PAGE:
Land Forces 2022 – Prime, SME collaboration drives composites for small arms manufacture


Today @AuManufacturing’s special editorial series Land Forces 2022 looks at a model for collaboration between defence industry companies and public sector researchers. Peter Roberts reports on work underway at Thales Australia’s Lithgow Arms business in NSW.

The statistics show that Australian manufacturers and business leaders are among the worst in the developed world at collaborating with each other and with outside organisations and public sector researchers.

But that is changing in defence industry with SMEs working with others and defence prime contractors to deliver innovative products to the Army, including at the century-old Lithgow Arms works located inside a deceptively old-looking complex of buildings at Lithgow, NSW (pictured).

For manufacturing technologies manager Gabriel Gudas (below), the catalyst to collaboration came when Thales embarked on a burst of product and company innovation and expansion at Lithgow, with Gudas himself charged with developing lighter versions of the company’s LA105 Woomera sporting rifle (below).

Gudas has long experience with composites including senior roles at Boeing and Quickstep: “We do have quite good composites expertise in Australia – I would say we are in the upper echelon in composites worldwide.

“The LA105 is a really well appreciated product, and now we are looking to take it up a few notches by reducing its weight with composites.”

But when Thales started looking for suppliers of composites resin – it was during the fraught years of the Covid-19 pandemic – only imports suited which brought with them supply chain uncertainties.

First Gudas turned to CSIRO and the nearby Carbon Nexus, part of Geelong’s Deakin University, which operates an industrial-scale carbon-fibre pilot production line at the university’s materials research precinct.

Professor of Composite Materials Russell Varley offered advice and put Gudas in touch with the Innovative Manufacturing Cooperative Research Centre, which co-funded a $240,000 research project to develop a composite gun barrel.

Gudas said: “And we put our funding application in in January this year, and it was approved in early March.

“It was a very accelerated process for us.”

The resins the company needed had to have particular glass transition temperatures (Tg) – the temperature at which they begin to melt.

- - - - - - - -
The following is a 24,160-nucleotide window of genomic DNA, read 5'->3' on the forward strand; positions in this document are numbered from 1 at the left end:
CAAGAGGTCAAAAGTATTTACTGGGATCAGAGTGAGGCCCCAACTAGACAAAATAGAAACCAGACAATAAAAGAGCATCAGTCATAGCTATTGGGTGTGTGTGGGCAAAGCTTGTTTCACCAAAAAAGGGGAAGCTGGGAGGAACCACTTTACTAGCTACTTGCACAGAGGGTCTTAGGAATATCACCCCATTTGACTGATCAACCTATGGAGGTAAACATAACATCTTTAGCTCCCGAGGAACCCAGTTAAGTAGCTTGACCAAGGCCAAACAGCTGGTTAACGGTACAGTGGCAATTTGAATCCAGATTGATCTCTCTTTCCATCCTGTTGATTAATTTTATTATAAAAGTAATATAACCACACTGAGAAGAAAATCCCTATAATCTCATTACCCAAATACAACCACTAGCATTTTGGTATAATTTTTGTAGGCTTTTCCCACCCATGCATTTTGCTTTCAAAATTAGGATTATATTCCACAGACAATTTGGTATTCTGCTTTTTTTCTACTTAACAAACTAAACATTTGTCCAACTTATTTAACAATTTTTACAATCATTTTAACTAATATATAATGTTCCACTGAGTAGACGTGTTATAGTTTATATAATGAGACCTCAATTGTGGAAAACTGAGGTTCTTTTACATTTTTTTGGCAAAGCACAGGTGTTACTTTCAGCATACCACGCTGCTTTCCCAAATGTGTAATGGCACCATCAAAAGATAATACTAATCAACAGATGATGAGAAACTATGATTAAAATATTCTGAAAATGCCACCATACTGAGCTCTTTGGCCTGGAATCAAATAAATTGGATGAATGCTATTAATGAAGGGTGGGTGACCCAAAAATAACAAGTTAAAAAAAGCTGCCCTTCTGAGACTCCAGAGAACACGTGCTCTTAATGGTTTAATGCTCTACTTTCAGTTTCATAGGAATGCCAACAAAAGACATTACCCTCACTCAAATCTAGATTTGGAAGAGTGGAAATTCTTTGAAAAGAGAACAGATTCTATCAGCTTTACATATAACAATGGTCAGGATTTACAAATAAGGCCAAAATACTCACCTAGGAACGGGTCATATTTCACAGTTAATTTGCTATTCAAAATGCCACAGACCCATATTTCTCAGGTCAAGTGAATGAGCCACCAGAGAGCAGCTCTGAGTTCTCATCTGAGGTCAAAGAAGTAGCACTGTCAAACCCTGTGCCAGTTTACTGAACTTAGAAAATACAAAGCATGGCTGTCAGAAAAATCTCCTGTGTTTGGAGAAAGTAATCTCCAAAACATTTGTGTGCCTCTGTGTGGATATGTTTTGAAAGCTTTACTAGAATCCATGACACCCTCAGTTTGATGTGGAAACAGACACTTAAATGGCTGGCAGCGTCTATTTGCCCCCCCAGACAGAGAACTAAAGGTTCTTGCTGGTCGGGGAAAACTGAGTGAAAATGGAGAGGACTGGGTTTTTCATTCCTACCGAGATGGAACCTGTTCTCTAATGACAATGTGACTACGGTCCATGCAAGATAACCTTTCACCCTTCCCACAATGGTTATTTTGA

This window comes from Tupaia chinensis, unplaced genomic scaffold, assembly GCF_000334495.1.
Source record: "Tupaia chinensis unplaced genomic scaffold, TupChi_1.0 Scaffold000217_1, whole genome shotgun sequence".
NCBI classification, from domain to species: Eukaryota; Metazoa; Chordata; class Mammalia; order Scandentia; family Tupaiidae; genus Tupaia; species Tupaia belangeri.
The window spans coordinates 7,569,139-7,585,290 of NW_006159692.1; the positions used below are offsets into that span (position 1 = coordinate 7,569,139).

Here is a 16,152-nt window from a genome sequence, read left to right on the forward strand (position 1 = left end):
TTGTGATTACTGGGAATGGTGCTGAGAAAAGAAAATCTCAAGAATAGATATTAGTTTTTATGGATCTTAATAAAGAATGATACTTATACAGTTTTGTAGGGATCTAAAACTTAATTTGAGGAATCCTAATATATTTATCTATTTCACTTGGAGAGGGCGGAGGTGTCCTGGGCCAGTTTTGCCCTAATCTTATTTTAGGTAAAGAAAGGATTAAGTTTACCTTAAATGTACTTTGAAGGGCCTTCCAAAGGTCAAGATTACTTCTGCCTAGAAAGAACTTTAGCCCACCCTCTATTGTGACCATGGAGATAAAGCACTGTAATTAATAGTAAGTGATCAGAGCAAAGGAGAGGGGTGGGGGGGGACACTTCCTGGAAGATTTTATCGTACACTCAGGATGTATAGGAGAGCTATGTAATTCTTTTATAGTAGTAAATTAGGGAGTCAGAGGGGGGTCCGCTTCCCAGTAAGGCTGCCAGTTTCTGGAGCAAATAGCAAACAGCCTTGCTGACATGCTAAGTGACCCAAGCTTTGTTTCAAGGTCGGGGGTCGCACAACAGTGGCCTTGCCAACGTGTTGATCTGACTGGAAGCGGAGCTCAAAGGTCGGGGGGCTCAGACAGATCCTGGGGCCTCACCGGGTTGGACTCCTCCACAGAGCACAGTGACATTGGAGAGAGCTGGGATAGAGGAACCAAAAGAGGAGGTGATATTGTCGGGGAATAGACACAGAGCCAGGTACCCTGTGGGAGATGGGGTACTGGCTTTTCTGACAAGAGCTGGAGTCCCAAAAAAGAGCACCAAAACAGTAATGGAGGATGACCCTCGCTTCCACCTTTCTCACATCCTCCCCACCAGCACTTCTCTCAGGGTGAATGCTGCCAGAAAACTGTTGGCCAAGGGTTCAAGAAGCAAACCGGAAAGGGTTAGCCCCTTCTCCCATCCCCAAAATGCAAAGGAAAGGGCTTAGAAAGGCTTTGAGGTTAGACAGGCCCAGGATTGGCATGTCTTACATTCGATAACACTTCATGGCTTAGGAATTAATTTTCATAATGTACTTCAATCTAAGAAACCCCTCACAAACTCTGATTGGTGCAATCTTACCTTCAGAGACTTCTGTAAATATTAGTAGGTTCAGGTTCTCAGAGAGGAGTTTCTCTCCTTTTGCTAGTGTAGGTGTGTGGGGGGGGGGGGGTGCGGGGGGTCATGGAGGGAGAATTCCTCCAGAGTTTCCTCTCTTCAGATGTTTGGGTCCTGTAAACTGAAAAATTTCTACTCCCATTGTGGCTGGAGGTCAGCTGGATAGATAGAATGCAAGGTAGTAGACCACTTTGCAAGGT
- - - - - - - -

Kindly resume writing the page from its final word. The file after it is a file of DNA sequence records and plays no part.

Lithgow Arms has since worked with SMEs resins provider, Meury Enterprises, materials design engineering experts Advanced Composites Structures, and the Gold Coast’s ATL Composites, receiving advanced resins ‘a few weeks ago’.

Yet another Australian SME, Rocket Technologies International has been working with Lithgow Arms to produce fibre wound components.

Said Gudas: “Carbon Nexus produced the carbon fibre for us – for the first time we managed to produce in Australia a carbon fibre with very high modulus and of intermediate modulus.”

In carbon fibre, the higher the modulus, the stiffer the material is – the danger here is that the higher the modulus, the more brittle it becomes.

“Now we are looking to produce the weapon in Australia – predominantly it’s 100 percent Australian content that will go into the product.

“…We are looking at establishing a composites manufacturing facility at Lithgow.

“We (already) have a filament winder, a laboratory-style machine which we use on proof of concept work.”

Thales is now fast-tracking the development of the gun barrel for sporting rifles, is studying other components which can be replaced by composites and is planning further projects to apply composites to defence.

Thales is already investing in its Lithgow production site, building a new manufacturing and integration hub to manufacture next generation weapons systems for the ADF, as well as a Small Arms Collaboration and Cooperation Centre (C3) to further boost collaboration.

Said Gudas: “In Thales we are looking to engage with people with the right knowledge – you can’t expect to have all the knowledge housed inside one organisation.

“And when the more you are working collaboratively, the more you find people who are willing to engage.

“We are trying to get much better at collaboration.”

More reading:

@AuManufacturing’s special editorial series Land Forces 2022 is brought to you with the support of Thales Australia and BAE Systems Australia.

Pictures: Lithgow Arms/LA105 Woomera sporting rifle/Gabriel Gudas

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